A page on the website of the Washington Violence Against Women Network made a number of interesting statements, including these:
- If you ask 100 people – all of whom have a disability – if they are part of the “disability community,” 98 of them would probably answer “no.”
- Many people do not see themselves – or want to be seen by others – as having a disability.
- People with disabilities often find themselves alone in a world of people who do not understand what it is like to live with their particular disability. For example, it is difficult for people who are blind to believe they belong to the same community as people with cognitive disabilities.
What emerged from these materials was that "the disability community" is just a term that is used to lump together all sorts of very different people. Some of the members of this so-called community are wealthy old folks who use a cane; others are kids from the wrong side of the tracks whose experiences of childhood abuse left them with behavioral issues, and who are now rotting in prison.
I concluded that there is a disability community in the sense that there is a community of women: for certain major purposes, a majority (but surely never 100%) of the individuals so identified do agree with one another -- on, for example, the need to pass important legislation, such as the Americans with Disabilities Act. But as the focus moves away from those major but rare instances toward day-to-day living, it becomes increasingly likely that the "community" (perhaps the "movement" would be the more accurate term) will become fragmented into groups that are capable of disagreeing with each other on other major issues, such as abortion, in the case of the women's movement.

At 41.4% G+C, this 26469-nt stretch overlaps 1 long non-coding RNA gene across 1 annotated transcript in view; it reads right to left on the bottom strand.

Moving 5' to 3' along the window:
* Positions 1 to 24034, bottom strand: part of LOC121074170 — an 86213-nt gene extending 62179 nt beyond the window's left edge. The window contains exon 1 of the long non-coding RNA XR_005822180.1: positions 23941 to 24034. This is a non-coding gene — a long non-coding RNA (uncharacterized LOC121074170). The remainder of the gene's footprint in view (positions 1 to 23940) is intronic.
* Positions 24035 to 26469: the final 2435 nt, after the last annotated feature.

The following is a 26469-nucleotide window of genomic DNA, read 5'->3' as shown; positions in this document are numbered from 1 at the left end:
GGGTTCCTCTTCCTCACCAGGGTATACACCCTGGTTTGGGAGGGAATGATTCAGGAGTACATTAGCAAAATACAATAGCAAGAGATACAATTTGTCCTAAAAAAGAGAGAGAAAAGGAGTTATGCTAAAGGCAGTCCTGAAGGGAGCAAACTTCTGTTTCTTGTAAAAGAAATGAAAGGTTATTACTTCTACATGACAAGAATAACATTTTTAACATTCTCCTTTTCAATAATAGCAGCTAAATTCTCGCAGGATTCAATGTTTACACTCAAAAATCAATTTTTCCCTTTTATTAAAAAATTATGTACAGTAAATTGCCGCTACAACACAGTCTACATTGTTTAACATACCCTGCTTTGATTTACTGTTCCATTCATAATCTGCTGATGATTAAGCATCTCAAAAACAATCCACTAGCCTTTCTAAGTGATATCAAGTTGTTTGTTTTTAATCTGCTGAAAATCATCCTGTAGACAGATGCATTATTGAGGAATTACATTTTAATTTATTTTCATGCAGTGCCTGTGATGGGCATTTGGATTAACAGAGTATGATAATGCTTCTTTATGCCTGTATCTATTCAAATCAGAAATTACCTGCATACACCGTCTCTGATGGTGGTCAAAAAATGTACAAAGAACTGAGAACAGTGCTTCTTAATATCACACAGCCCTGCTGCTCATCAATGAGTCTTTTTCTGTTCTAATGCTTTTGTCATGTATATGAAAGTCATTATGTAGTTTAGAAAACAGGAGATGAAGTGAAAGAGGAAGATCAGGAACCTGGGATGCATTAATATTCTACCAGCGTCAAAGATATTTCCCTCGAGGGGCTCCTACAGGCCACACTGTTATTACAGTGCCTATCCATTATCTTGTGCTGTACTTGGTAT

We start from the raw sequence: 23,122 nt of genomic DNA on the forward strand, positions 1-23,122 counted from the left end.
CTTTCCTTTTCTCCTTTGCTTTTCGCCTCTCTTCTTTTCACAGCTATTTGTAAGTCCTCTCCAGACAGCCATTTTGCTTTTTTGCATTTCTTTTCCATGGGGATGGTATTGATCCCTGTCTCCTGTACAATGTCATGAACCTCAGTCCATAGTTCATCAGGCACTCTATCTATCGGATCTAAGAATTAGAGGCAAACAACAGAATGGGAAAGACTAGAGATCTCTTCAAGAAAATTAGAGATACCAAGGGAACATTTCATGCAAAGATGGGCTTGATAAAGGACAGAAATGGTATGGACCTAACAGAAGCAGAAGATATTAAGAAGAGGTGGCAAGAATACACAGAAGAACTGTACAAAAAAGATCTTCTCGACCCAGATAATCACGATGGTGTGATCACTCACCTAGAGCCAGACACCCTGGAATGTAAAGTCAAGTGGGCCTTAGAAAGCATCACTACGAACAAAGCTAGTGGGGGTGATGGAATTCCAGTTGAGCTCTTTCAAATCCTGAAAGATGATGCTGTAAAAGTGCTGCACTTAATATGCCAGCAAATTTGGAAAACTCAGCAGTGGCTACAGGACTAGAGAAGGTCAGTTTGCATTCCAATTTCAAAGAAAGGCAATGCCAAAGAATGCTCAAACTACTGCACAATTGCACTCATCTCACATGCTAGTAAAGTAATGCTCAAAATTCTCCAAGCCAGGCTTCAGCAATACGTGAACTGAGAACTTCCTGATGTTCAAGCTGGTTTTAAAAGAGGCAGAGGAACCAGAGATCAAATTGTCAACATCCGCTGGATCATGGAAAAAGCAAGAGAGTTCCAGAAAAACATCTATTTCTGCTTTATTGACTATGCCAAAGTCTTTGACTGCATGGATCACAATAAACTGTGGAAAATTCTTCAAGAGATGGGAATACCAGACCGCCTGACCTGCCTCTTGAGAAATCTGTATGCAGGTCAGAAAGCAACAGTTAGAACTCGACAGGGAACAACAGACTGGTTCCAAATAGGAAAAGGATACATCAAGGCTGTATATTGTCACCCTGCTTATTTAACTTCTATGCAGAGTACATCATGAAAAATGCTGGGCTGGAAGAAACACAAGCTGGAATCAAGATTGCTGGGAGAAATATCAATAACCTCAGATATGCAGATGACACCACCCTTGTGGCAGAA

This conclusion suggested both a threat and an opportunity for those organizations and individuals who maintain a commitment to a broad-based, inclusive disability community. The threat was that portions of that community will become opposed to one another to the point of schism. For instance, Wikipedia informed me that the Deaf Culture is composed of people who believe that deafness is simply a difference, not an impairment. A brief review of a Wikipedia page on cochlear implants suggested that differences of opinion on such topics can become controversial and heated, even within the "community" of deaf people. It becomes difficult to have a cohesive disability community when there is not even a cohesive deaf community.
The opportunity raised by these remarks was suggested by the observation, above, that possibly 98% of people with disabilities do not consider themselves to be members of a disability community -- that, indeed, they may not even think they have disabilities. There seemed to be an enormous pool of individuals who may disagree on important things, and yet share fundamental interests that continue to call for improvements. To borrow again from the women's movement, abortion is controversial but, by comparison, gynecology is not; and yet gynecological knowledge and practices can continue to advance and be refined. I suspected that, as I continued to look into topics relevant to the disability community, I might come to see more clearly some dimensions of this opportunity.